The connection originally began with Christopher Columbus' plan to reach Asia by sailing West. Columbus used measurements indicating the Eurasian landmass to be much larger than it actually is; and also measurements indicating that the circumference of the earth was much smaller. Were his measurements correct, Tokyo, Japan would have been in the vicinity of Knoxville, Tennessee. Rather than Asia, he landed in the Caribbean. Whether he knew he was not in Asia is problematic; however he did claim the islands where he landed for Spain.
The Americas were not a wonderful new discovery to the people of Europe; in fact they were largely ignored. It was only much later that the Spanish began to explore in search of gold. Later they determined that the islands in the Caribbean were good for the cultivation of sugar cane, for which there was an insatiable market in Europe. At first, the Spanish enslaved Indians to work on their sugar cane plantations, but they proved poor workers and died frequently. The solution was the importation of slaves from West Africa. Hence was born the connection between the Americas, Africa and Europe, all as a result of Columbus' attempts to reach Asia.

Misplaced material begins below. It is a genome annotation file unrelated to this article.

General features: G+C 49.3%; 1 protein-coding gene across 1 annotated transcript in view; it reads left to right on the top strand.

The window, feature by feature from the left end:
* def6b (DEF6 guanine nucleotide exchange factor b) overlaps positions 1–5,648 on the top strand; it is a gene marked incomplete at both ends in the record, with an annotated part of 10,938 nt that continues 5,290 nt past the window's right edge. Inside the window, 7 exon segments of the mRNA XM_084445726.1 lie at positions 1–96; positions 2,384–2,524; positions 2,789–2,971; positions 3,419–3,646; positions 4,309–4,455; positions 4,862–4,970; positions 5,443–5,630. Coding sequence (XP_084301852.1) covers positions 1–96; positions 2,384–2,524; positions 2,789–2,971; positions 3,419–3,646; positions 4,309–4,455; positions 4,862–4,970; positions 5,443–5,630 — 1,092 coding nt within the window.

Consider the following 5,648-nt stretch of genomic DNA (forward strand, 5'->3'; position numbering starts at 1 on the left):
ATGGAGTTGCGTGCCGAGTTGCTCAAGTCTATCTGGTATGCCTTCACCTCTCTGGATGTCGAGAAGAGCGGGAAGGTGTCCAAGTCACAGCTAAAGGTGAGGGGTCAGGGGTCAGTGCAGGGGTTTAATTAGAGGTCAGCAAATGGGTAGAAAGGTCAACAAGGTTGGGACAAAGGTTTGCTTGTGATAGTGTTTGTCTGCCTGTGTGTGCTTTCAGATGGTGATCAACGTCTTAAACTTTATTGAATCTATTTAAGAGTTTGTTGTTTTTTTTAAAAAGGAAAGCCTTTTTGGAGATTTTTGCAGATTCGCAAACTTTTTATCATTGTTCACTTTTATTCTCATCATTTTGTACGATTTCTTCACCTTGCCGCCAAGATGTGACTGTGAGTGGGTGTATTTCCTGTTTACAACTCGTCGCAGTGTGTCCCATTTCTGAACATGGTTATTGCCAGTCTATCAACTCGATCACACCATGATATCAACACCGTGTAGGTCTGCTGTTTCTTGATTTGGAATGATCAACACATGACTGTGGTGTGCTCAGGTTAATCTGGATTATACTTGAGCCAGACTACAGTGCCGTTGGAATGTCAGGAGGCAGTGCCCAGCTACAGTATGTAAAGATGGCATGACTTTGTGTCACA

The search for trade routes to the Orient led to the "discovery" of the Americas and to European contact with West Africa. That subsequently led to the horrific contact between Africa and the Americas in the form of the "middle passage" slave trade.
Beginning in 1420, Portuguese ships began exploring down the west coast of Africa. This exploration culminated in Vasco Da Gama's rounding the tip of Africa and sailing to India in 1498. The whole point of this was to allow Portugal to trade with the Orient, but it ended up creating contact between Europe and West Africa.
Of course, Columbus was searching for a way of getting to the Orient by sailing west when he "discovered" the New World. This led to contact between Europe and the Americas. By 1518, the first load of slaves was brought from West Africa directly to the Americas and contact was made between those two continents.
England had established three different types of colonies in North America: royal, proprietary, and charter. Over time, England transformed several of the charter and proprietary colonies into royal colonies and appointed royal governors for them. By the early 1700’s, therefore, the colonial governments shared a similar pattern of governing. One reason the British government allowed its colonies freedom in governing themselves was that England had a long tradition of strong local government. Another reason was that the British government lacked the resources and the bureaucracy to enforce its wishes. Finally, the existing economy and politics of the colonists already served British interests, and the colonists considered themselves loyal subjects of the king.
This belongs to the question:
Explain how the English colonies developed ideas of self-government and adopted many philosophies about individual liberties.